Friday, April 29, 2011

Belize Expedition: A riveting experience

Belize Expedition, 2011

Picture yourself on a tiny island. We're on a 0.74 acre barrier reef island in Belize called Carrie Bow Caye, home to the Smithsonian's Caribbean Coral Reef Ecosystem Program. Though the island may feel small to most humans, it is reasonably large for a hermit crab. Among our underwater pursuits, we are investigating resource-use behavioral dynamics in Coenobita clypeatus hermit crabs, a mainly terrestrial crab with a marine larval phase. Here on Carrie Bow, there are approximately 1100 hermit crabs, which we measured a few years ago in a mark-recapture experiment in collaboration with Dr. Sara Lewis (Tufts University).

Despite the small size of the island it is still too large to conduct our behavioral experiments effectively, so we have reduced the area available to our experimental hermit crabs by creating enclosed arenas.

To keep experimental hermit crabs successfully in (or out) of our arenas, we used aluminum flashing because it's one of the few things that hermit crabs can't climb. Hermit crabs are expert climbers - though you might not guess it, they can scale walls, trees, and PVC pipe (to name a few).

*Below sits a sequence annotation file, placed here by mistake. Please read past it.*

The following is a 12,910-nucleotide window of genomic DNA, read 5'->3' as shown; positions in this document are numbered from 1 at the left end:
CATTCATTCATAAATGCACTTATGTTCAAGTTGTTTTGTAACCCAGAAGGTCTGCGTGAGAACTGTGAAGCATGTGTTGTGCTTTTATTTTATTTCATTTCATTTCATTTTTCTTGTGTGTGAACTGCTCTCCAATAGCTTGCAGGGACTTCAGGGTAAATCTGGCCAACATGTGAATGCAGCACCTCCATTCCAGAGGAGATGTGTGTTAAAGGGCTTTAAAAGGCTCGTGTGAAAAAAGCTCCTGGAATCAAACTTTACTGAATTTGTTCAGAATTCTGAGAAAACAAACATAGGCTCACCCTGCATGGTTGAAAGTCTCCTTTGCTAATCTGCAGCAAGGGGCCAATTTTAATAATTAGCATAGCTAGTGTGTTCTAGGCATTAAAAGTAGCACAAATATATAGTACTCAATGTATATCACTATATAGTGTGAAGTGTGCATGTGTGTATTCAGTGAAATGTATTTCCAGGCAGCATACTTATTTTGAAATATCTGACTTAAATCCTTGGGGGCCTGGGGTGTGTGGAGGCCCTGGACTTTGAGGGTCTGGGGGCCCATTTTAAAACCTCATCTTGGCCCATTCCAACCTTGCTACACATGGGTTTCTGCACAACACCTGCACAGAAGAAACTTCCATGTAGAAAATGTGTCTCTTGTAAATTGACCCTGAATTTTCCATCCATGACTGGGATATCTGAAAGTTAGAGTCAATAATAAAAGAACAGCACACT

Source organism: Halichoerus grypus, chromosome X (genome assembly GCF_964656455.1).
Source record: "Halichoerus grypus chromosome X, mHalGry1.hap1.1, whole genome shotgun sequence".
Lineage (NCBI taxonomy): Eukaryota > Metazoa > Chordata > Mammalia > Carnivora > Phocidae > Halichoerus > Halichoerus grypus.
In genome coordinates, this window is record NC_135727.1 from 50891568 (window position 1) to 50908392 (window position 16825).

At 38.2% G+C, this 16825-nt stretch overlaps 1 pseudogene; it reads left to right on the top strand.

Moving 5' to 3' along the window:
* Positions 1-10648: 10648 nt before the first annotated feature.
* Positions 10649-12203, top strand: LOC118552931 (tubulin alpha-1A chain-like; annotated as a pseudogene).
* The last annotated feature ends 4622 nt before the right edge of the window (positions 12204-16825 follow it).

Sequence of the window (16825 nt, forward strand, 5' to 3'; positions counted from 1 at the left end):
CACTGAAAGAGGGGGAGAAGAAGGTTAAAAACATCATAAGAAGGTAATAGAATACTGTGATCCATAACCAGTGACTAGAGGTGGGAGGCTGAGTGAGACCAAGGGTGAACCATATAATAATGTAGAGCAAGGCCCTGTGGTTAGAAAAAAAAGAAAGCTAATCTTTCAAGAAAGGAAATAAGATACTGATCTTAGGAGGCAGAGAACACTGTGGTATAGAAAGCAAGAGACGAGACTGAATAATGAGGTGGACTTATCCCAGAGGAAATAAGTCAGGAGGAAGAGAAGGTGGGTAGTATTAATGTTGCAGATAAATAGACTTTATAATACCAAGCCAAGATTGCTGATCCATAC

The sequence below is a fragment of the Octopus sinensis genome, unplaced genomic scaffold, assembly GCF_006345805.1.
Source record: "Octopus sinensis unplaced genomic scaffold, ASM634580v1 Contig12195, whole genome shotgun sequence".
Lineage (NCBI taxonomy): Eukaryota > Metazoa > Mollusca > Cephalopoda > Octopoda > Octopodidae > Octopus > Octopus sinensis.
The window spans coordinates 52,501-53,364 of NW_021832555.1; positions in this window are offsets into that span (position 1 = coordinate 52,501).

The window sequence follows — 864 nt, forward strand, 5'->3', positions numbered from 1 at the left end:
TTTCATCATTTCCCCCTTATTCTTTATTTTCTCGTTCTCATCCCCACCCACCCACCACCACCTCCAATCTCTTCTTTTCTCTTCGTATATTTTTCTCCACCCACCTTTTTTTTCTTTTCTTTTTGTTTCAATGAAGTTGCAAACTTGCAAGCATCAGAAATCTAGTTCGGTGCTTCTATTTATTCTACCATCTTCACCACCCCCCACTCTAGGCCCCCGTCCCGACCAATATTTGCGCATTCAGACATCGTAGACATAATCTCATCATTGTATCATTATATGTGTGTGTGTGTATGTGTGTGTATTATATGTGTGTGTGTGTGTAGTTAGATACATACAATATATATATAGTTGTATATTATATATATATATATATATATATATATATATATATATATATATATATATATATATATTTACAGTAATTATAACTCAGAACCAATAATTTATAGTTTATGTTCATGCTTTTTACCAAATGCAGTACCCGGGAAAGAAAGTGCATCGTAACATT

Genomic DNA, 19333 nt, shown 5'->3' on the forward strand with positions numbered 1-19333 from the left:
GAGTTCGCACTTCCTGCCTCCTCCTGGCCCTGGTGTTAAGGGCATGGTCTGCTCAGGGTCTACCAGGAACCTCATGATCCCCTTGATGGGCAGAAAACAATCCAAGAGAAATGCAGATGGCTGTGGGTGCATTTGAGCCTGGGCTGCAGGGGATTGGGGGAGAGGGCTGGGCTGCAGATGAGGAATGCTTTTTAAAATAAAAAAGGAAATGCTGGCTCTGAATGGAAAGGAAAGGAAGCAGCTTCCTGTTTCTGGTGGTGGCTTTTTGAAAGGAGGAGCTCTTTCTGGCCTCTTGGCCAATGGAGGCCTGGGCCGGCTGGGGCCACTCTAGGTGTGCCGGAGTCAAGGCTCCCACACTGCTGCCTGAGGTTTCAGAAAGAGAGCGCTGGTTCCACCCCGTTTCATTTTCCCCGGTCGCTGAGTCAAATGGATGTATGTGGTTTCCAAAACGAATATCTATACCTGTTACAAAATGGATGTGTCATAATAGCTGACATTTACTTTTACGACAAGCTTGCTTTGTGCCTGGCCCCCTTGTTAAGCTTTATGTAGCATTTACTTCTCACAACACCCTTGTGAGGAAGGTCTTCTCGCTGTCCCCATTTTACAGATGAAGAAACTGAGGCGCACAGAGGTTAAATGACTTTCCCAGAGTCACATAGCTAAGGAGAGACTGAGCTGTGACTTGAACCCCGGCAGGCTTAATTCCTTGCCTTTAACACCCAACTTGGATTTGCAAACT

Apparently, these are also Pete enclosures. :-)

There are no hardware stores on this island; we brought all of our materials with us. If we need something else, we have to create it ourselves given the resources at hand and our own ingenuity. Today was all about building. We built a variety of different things in the shop. Like any good workshop, this one has all the basics... but there is what there is. No more. We riveted our hermit crab enclosures to PVC frames to brace them against the wind. Finding creative solutions to unique island problems is indeed a riveting experience. :-)

More soon,

Pete and Randi

Monday, April 25, 2011

Belize Expedition: No more trawling!

Belize Expedition, 2011